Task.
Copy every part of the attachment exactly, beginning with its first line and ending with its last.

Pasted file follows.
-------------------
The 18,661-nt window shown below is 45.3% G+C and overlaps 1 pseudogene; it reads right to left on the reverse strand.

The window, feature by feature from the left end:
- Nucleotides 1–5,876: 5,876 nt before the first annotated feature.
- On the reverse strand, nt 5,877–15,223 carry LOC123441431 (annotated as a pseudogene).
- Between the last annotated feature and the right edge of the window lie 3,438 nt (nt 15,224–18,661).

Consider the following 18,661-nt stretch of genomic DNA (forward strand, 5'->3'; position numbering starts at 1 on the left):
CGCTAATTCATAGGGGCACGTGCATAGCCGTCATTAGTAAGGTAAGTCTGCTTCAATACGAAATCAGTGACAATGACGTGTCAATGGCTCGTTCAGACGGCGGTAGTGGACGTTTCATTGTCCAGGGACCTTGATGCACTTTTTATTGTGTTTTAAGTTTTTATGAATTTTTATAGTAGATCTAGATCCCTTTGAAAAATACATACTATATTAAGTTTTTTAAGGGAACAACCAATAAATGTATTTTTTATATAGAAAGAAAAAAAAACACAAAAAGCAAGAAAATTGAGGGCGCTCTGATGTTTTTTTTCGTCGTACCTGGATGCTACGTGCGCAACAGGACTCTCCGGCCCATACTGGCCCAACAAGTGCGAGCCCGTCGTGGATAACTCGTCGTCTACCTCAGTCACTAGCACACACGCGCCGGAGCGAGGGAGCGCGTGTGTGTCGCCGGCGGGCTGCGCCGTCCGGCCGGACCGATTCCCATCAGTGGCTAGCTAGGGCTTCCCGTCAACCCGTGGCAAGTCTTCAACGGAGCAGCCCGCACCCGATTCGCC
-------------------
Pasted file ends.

The 18,661-nt window shown below is 45.3% G+C and overlaps 1 pseudogene; it reads right to left on the reverse strand.

The window, feature by feature from the left end:
- Nucleotides 1–5,876: 5,876 nt before the first annotated feature.
- On the reverse strand, nt 5,877–15,223 carry LOC123441431 (annotated as a pseudogene).
- Between the last annotated feature and the right edge of the window lie 3,438 nt (nt 15,224–18,661).

Consider the following 18,661-nt stretch of genomic DNA (forward strand, 5'->3'; position numbering starts at 1 on the left):
CGCTAATTCATAGGGGCACGTGCATAGCCGTCATTAGTAAGGTAAGTCTGCTTCAATACGAAATCAGTGACAATGACGTGTCAATGGCTCGTTCAGACGGCGGTAGTGGACGTTTCATTGTCCAGGGACCTTGATGCACTTTTTATTGTGTTTTAAGTTTTTATGAATTTTTATAGTAGATCTAGATCCCTTTGAAAAATACATACTATATTAAGTTTTTTAAGGGAACAACCAATAAATGTATTTTTTATATAGAAAGAAAAAAAAACACAAAAAGCAAGAAAATTGAGGGCGCTCTGATGTTTTTTTTCGTCGTACCTGGATGCTACGTGCGCAACAGGACTCTCCGGCCCATACTGGCCCAACAAGTGCGAGCCCGTCGTGGATAACTCGTCGTCTACCTCAGTCACTAGCACACACGCGCCGGAGCGAGGGAGCGCGTGTGTGTCGCCGGCGGGCTGCGCCGTCCGGCCGGACCGATTCCCATCAGTGGCTAGCTAGGGCTTCCCGTCAACCCGTGGCAAGTCTTCAACGGAGCAGCCCGCACCCGATTCGCC